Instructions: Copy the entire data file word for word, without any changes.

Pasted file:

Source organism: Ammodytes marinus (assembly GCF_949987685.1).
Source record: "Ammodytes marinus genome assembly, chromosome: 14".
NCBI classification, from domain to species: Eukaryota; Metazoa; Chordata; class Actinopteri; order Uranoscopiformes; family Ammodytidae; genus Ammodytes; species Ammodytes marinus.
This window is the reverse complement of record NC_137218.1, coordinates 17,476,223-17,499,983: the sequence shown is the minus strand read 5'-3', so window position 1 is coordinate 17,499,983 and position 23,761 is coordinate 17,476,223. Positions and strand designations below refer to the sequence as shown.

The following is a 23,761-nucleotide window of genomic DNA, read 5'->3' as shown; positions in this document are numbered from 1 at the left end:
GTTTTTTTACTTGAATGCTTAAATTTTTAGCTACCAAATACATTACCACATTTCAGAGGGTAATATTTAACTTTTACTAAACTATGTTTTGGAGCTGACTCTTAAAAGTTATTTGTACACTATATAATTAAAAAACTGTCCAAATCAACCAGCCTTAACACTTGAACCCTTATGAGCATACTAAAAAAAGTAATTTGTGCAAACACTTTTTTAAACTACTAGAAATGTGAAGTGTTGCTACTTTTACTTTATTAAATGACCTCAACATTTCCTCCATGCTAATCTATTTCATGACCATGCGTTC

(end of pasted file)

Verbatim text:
Source organism: Ammodytes marinus (assembly GCF_949987685.1).
Source record: "Ammodytes marinus genome assembly, chromosome: 14".
NCBI classification, from domain to species: Eukaryota; Metazoa; Chordata; class Actinopteri; order Uranoscopiformes; family Ammodytidae; genus Ammodytes; species Ammodytes marinus.
This window is the reverse complement of record NC_137218.1, coordinates 17,476,223-17,499,983: the sequence shown is the minus strand read 5'-3', so window position 1 is coordinate 17,499,983 and position 23,761 is coordinate 17,476,223. Positions and strand designations below refer to the sequence as shown.

The following is a 23,761-nucleotide window of genomic DNA, read 5'->3' as shown; positions in this document are numbered from 1 at the left end:
GTTTTTTTACTTGAATGCTTAAATTTTTAGCTACCAAATACATTACCACATTTCAGAGGGTAATATTTAACTTTTACTAAACTATGTTTTGGAGCTGACTCTTAAAAGTTATTTGTACACTATATAATTAAAAAACTGTCCAAATCAACCAGCCTTAACACTTGAACCCTTATGAGCATACTAAAAAAAGTAATTTGTGCAAACACTTTTTTAAACTACTAGAAATGTGAAGTGTTGCTACTTTTACTTTATTAAATGACCTCAACATTTCCTCCATGCTAATCTATTTCATGACCATGCGTTC